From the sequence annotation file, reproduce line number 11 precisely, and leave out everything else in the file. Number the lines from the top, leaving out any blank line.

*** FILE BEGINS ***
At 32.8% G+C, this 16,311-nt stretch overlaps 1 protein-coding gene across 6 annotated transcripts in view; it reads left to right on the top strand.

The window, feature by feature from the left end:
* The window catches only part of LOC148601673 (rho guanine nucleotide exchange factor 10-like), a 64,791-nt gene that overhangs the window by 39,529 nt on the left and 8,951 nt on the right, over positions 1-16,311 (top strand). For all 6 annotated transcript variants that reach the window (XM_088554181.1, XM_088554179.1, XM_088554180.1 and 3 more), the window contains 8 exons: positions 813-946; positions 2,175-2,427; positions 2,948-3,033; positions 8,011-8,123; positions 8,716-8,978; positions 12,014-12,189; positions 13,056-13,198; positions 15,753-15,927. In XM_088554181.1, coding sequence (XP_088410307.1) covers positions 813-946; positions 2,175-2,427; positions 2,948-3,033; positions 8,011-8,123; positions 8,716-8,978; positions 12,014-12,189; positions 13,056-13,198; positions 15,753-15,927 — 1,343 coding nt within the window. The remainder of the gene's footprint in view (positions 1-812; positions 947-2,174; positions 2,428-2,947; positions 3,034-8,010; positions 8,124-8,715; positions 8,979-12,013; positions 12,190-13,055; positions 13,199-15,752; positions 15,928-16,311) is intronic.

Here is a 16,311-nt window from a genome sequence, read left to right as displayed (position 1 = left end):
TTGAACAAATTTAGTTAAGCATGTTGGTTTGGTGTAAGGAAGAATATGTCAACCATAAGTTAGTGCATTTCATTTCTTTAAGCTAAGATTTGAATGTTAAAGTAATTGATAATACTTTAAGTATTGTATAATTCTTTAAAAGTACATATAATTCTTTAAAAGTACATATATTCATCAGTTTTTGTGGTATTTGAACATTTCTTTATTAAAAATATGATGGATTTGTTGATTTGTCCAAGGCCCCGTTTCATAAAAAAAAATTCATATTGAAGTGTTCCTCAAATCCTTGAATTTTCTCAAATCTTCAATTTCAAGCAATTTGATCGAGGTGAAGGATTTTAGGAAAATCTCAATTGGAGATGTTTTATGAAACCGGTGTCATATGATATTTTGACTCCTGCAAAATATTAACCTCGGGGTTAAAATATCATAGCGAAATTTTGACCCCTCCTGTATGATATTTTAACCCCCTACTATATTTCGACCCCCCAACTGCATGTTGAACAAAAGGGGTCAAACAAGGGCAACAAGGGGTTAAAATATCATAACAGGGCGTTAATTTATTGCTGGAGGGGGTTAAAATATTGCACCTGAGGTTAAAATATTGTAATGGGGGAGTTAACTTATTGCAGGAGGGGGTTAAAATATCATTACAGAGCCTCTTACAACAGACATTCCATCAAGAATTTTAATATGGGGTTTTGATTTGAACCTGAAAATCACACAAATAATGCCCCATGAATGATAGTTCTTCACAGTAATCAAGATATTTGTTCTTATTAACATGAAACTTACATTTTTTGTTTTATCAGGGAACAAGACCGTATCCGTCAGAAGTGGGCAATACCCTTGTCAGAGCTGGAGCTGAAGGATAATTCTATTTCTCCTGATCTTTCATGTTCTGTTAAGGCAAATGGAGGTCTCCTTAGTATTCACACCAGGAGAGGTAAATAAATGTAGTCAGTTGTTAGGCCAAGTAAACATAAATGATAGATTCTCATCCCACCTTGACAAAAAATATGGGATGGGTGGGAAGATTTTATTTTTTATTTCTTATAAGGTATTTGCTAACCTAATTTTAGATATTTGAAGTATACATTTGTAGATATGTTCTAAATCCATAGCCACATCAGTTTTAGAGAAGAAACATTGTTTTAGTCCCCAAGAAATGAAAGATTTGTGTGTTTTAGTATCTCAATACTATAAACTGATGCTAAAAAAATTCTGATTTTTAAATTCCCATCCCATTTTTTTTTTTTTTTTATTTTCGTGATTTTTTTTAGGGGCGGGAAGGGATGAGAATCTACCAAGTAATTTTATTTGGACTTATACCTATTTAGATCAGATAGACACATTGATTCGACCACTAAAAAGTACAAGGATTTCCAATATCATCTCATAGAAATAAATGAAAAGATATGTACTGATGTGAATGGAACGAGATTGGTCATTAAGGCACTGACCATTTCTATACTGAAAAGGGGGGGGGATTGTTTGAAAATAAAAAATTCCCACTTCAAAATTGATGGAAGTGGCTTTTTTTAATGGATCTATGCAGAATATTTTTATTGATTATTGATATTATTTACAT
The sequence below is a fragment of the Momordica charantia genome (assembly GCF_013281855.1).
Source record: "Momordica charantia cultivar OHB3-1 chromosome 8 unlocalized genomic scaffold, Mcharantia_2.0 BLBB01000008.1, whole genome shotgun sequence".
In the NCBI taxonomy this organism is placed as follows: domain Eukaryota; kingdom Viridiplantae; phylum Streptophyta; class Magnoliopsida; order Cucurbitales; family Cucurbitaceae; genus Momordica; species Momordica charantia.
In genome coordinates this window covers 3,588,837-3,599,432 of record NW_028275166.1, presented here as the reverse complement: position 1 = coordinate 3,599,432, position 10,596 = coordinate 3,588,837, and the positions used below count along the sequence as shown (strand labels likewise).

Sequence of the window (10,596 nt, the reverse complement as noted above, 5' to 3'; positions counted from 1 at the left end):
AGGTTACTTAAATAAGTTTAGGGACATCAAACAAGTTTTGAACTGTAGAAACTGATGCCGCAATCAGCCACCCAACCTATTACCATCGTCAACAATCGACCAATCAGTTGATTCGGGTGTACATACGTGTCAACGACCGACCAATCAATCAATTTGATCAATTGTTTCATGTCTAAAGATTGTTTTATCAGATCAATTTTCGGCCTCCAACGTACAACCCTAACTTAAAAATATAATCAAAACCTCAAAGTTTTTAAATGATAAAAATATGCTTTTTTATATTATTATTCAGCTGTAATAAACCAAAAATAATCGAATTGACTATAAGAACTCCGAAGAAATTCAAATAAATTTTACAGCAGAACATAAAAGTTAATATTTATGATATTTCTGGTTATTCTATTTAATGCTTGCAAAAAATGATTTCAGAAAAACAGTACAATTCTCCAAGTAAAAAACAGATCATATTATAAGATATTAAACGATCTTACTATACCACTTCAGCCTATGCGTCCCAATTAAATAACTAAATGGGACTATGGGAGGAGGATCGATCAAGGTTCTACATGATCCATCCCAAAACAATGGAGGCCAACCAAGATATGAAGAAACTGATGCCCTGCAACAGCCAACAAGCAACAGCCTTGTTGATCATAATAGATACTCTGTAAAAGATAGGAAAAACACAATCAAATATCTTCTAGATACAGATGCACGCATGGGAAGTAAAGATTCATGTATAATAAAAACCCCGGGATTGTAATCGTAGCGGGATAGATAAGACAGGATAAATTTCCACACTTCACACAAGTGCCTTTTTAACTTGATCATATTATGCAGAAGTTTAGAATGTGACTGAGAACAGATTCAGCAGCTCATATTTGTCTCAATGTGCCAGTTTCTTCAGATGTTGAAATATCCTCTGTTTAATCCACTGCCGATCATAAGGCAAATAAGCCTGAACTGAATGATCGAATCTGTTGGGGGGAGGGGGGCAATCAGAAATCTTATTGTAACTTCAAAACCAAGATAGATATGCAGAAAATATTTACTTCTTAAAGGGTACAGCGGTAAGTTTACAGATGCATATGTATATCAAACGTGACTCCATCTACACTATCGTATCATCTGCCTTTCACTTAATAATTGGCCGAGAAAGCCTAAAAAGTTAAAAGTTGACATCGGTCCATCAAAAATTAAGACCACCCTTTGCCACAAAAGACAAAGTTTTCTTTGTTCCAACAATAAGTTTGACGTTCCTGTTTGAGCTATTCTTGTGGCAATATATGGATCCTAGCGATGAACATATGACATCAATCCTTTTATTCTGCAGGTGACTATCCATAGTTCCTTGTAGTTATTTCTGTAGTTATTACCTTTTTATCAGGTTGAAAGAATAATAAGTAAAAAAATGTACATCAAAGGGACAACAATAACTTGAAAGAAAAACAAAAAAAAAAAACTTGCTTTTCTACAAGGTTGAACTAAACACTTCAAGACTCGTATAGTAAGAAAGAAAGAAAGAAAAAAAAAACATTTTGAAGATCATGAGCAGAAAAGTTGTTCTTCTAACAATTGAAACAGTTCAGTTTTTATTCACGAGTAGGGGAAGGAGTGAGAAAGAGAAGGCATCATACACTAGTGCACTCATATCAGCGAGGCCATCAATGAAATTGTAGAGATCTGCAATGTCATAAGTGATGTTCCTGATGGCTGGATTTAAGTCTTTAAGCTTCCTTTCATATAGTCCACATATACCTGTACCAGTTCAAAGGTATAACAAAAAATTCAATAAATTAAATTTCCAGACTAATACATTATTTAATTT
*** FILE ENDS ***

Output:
AGGTTACTTAAATAAGTTTAGGGACATCAAACAAGTTTTGAACTGTAGAAACTGATGCCGCAATCAGCCACCCAACCTATTACCATCGTCAACAATCGACCAATCAGTTGATTCGGGTGTACATACGTGTCAACGACCGACCAATCAATCAATTTGATCAATTGTTTCATGTCTAAAGATTGTTTTATCAGATCAATTTTCGGCCTCCAACGTACAACCCTAACTTAAAAATATAATCAAAACCTCAAAGTTTTTAAATGATAAAAATATGCTTTTTTATATTATTATTCAGCTGTAATAAACCAAAAATAATCGAATTGACTATAAGAACTCCGAAGAAATTCAAATAAATTTTACAGCAGAACATAAAAGTTAATATTTATGATATTTCTGGTTATTCTATTTAATGCTTGCAAAAAATGATTTCAGAAAAACAGTACAATTCTCCAAGTAAAAAACAGATCATATTATAAGATATTAAACGATCTTACTATACCACTTCAGCCTATGCGTCCCAATTAAATAACTAAATGGGACTATGGGAGGAGGATCGATCAAGGTTCTACATGATCCATCCCAAAACAATGGAGGCCAACCAAGATATGAAGAAACTGATGCCCTGCAACAGCCAACAAGCAACAGCCTTGTTGATCATAATAGATACTCTGTAAAAGATAGGAAAAACACAATCAAATATCTTCTAGATACAGATGCACGCATGGGAAGTAAAGATTCATGTATAATAAAAACCCCGGGATTGTAATCGTAGCGGGATAGATAAGACAGGATAAATTTCCACACTTCACACAAGTGCCTTTTTAACTTGATCATATTATGCAGAAGTTTAGAATGTGACTGAGAACAGATTCAGCAGCTCATATTTGTCTCAATGTGCCAGTTTCTTCAGATGTTGAAATATCCTCTGTTTAATCCACTGCCGATCATAAGGCAAATAAGCCTGAACTGAATGATCGAATCTGTTGGGGGGAGGGGGGCAATCAGAAATCTTATTGTAACTTCAAAACCAAGATAGATATGCAGAAAATATTTACTTCTTAAAGGGTACAGCGGTAAGTTTACAGATGCATATGTATATCAAACGTGACTCCATCTACACTATCGTATCATCTGCCTTTCACTTAATAATTGGCCGAGAAAGCCTAAAAAGTTAAAAGTTGACATCGGTCCATCAAAAATTAAGACCACCCTTTGCCACAAAAGACAAAGTTTTCTTTGTTCCAACAATAAGTTTGACGTTCCTGTTTGAGCTATTCTTGTGGCAATATATGGATCCTAGCGATGAACATATGACATCAATCCTTTTATTCTGCAGGTGACTATCCATAGTTCCTTGTAGTTATTTCTGTAGTTATTACCTTTTTATCAGGTTGAAAGAATAATAAGTAAAAAAATGTACATCAAAGGGACAACAATAACTTGAAAGAAAAACAAAAAAAAAAAACTTGCTTTTCTACAAGGTTGAACTAAACACTTCAAGACTCGTATAGTAAGAAAGAAAGAAAGAAAAAAAAAACATTTTGAAGATCATGAGCAGAAAAGTTGTTCTTCTAACAATTGAAACAGTTCAGTTTTTATTCACGAGTAGGGGAAGGAGTGAGAAAGAGAAGGCATCATACACTAGTGCACTCATATCAGCGAGGCCATCAATGAAATTGTAGAGATCTGCAATGTCATAAGTGATGTTCCTGATGGCTGGATTTAAGTCTTTAAGCTTCCTTTCATATAGTCCACATATACCTGTACCAGTTCAAAGGTATAACAAAAAATTCAATAAATTAAATTTCCAGACTAATACATTATTTAATTT